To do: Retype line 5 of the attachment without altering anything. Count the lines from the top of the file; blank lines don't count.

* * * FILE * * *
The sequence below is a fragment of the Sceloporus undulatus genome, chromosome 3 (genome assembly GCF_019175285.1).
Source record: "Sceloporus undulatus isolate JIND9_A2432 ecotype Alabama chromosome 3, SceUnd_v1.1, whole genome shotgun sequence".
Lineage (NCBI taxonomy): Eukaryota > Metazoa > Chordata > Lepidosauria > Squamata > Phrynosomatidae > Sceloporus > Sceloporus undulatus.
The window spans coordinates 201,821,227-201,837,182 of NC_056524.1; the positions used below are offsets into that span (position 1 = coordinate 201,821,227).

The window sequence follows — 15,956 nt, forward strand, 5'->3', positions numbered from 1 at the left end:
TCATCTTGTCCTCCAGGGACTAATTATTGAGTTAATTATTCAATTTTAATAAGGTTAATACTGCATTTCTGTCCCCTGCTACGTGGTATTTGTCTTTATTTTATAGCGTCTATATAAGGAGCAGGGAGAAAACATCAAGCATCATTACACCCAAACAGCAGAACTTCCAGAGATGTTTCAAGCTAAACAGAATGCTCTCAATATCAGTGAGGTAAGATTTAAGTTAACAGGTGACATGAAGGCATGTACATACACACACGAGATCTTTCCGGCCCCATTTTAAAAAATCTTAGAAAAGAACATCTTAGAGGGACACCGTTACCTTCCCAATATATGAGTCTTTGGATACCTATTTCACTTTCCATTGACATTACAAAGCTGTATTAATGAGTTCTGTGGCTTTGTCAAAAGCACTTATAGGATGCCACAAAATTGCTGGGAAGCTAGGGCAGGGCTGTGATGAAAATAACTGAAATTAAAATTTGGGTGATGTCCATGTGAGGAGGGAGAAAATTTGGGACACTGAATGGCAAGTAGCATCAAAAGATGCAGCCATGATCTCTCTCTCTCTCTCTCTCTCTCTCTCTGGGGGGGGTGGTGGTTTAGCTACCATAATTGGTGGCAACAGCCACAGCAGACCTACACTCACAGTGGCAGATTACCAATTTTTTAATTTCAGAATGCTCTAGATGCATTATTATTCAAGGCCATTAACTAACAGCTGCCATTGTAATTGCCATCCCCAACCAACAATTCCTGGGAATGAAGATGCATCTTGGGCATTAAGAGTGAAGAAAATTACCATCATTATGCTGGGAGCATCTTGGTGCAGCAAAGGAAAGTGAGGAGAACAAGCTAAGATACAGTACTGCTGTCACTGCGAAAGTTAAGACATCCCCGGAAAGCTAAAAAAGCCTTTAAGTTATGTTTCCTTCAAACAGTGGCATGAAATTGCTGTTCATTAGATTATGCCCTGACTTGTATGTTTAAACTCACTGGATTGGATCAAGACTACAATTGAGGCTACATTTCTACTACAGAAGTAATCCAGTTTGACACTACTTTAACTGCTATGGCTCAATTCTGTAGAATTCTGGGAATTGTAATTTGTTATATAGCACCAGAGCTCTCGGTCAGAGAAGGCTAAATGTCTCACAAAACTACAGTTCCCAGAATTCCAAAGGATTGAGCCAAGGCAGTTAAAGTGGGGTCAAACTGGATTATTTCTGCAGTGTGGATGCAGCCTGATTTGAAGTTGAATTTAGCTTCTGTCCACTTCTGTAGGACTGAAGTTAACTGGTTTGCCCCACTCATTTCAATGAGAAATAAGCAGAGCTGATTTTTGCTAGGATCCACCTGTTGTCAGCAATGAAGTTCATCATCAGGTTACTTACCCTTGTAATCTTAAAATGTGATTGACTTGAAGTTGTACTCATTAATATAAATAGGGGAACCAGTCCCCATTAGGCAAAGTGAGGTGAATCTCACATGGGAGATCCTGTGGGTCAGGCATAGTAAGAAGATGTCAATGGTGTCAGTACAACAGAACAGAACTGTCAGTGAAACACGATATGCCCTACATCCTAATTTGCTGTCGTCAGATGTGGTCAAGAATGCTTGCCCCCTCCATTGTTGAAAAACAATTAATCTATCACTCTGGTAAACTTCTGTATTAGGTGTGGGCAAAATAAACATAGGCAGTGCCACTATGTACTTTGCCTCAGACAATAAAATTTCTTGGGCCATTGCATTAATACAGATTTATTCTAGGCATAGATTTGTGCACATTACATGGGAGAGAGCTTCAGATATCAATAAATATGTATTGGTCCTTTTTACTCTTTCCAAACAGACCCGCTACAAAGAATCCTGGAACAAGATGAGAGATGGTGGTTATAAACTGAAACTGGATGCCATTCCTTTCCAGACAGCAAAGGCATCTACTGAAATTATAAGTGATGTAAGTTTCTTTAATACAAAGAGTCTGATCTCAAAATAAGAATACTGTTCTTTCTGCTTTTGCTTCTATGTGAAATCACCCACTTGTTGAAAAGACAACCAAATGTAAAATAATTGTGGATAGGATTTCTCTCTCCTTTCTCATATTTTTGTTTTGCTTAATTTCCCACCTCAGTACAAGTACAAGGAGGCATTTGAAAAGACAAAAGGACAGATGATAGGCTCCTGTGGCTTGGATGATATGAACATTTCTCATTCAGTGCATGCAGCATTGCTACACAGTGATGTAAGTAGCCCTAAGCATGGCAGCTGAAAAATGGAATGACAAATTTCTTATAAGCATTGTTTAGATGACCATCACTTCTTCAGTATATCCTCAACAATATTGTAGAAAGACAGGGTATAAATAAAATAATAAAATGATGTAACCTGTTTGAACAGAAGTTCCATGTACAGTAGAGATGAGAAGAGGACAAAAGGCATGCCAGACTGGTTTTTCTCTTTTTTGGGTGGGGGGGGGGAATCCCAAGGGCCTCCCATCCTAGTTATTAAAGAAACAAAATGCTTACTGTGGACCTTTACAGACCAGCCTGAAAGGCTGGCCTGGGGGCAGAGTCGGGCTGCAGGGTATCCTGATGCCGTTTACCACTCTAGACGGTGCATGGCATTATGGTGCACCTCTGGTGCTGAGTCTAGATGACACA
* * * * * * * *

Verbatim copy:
The window sequence follows — 15,956 nt, forward strand, 5'->3', positions numbered from 1 at the left end: